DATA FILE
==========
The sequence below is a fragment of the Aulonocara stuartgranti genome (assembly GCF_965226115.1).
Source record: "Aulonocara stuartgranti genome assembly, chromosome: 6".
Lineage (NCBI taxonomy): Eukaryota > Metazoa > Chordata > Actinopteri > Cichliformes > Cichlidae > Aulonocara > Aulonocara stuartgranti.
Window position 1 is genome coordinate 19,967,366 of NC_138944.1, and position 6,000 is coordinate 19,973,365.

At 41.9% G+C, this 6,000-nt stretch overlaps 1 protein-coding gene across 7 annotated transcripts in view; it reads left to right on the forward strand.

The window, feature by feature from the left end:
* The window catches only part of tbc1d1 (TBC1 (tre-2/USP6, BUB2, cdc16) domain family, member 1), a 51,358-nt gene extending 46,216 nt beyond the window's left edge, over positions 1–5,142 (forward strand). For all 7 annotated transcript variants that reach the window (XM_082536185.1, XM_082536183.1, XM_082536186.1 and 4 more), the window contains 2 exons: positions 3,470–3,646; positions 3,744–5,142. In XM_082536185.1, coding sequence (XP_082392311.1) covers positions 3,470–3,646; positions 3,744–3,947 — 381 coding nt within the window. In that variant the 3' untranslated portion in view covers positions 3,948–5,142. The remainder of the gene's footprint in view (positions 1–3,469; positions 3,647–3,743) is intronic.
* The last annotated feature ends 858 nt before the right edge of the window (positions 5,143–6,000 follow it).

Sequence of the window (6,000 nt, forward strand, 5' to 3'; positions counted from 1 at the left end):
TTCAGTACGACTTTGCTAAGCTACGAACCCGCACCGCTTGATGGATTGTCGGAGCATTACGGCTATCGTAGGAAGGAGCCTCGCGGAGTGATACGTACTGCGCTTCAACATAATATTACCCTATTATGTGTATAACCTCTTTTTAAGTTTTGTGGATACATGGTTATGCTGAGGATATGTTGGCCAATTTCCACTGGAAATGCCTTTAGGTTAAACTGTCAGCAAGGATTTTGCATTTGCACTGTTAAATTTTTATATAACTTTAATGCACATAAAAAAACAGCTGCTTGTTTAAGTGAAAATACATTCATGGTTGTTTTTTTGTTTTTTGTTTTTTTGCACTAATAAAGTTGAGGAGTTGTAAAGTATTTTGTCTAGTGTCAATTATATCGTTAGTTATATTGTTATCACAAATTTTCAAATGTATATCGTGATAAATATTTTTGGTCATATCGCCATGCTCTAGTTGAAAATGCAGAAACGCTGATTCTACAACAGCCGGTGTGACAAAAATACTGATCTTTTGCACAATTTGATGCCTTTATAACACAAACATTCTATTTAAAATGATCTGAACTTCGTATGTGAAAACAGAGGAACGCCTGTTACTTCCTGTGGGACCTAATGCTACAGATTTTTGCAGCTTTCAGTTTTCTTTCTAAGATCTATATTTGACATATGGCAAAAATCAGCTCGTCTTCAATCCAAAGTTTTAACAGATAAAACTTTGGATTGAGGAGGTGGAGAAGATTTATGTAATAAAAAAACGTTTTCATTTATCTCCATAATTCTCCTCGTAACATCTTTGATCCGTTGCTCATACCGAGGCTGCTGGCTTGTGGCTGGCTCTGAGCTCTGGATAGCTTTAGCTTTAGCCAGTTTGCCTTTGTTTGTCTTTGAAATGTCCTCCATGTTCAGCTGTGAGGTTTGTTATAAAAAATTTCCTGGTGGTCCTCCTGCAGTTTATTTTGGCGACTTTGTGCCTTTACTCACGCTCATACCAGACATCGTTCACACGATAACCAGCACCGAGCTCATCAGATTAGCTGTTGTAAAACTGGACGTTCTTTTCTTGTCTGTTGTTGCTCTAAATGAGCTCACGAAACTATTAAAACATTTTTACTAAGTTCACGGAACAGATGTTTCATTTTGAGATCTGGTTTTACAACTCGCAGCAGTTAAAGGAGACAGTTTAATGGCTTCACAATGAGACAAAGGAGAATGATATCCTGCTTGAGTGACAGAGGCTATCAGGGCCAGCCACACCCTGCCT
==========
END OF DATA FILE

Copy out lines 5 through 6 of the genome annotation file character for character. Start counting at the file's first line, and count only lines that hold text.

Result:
At 41.9% G+C, this 6,000-nt stretch overlaps 1 protein-coding gene across 7 annotated transcripts in view; it reads left to right on the forward strand.

The window, feature by feature from the left end: